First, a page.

Engraving of a Maratha Soldier by James Forbes 1813

He received military help from the Maratha commanders – Santaji Ghorpade and Dhanaji Jadhav. On many occasions he himself participated in battles against Mughals and played the role of shadow ruler in absence of Chhatrapati Rajaram.

In 1698, he happily stepped down from the post of "Hukumat Panha" when Rajaram offered this post to his wife, Tarabai. Tarabai gave an important position to Pant among senior administrators of Maratha State. He wrote "Adnyapatra" (मराठी: आज्ञापञ) in which he has explained different techniques of war, maintenance of forts and administration etc. But owing to his loyalty to Tarabai against Shahuji (who was supported by more local satraps), he was sidelined after arrival of Shahuji in 1707.

Baji Rao I

After Balaji Vishwanath's death in April, 1719, his son, Baji Rao I was appointed as Peshwa by Chattrapati Shahuji, one of the most liberal emperors. Shahuji possessed a strong capacity for recognising talent, and actually caused a social revolution by bringing capable people into power irrespective of their social status. This was an indication of a great social mobility within the Maratha Empire, enabling its rapid expansion.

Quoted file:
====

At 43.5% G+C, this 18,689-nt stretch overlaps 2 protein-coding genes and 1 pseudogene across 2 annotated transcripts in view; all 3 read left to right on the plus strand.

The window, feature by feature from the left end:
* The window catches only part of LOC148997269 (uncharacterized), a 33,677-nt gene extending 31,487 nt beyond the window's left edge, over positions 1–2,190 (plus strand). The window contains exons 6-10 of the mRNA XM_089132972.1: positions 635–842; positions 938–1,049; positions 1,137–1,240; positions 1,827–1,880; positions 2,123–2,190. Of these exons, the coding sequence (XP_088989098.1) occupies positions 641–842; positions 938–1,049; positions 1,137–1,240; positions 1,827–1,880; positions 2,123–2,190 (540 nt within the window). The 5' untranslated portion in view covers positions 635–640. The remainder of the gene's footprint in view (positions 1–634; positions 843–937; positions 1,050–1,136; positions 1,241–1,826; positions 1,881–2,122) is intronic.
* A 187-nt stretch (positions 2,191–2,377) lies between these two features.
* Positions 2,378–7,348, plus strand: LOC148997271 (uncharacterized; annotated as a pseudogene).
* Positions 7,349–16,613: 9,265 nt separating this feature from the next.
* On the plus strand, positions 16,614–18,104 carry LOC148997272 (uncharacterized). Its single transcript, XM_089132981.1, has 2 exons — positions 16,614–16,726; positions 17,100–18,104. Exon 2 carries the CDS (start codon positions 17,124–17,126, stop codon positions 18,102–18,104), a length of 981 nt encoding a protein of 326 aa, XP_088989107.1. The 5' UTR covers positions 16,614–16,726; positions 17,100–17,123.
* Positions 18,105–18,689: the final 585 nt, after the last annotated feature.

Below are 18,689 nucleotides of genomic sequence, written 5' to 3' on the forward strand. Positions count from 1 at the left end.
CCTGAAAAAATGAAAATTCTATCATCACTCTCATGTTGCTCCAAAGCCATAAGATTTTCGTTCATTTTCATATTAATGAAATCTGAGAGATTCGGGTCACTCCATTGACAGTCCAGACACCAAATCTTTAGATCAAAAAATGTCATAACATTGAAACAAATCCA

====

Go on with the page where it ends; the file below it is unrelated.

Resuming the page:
Shrimant Baji Rao Vishwanath Bhatt (August 18, 1699 - April 25, 1740), also known as Baji Rao I, was a noted general who served as Peshwa (Prime Minister) to the fourth Maratha Chhatrapati (Emperor) Shahu between 1719 until Baji Rao's death. He is also known as Thorala (Marathi for Elder) Baji Rao. Like his father, despite being a Brahmin, he took up leading his troops. During his lifetime, he never lost a battle. He is credited with expanding the Maratha Empire that reached its zenith twenty years after his death. Baji Rao is thus acknowledged as the most famous of the nine Peshwas.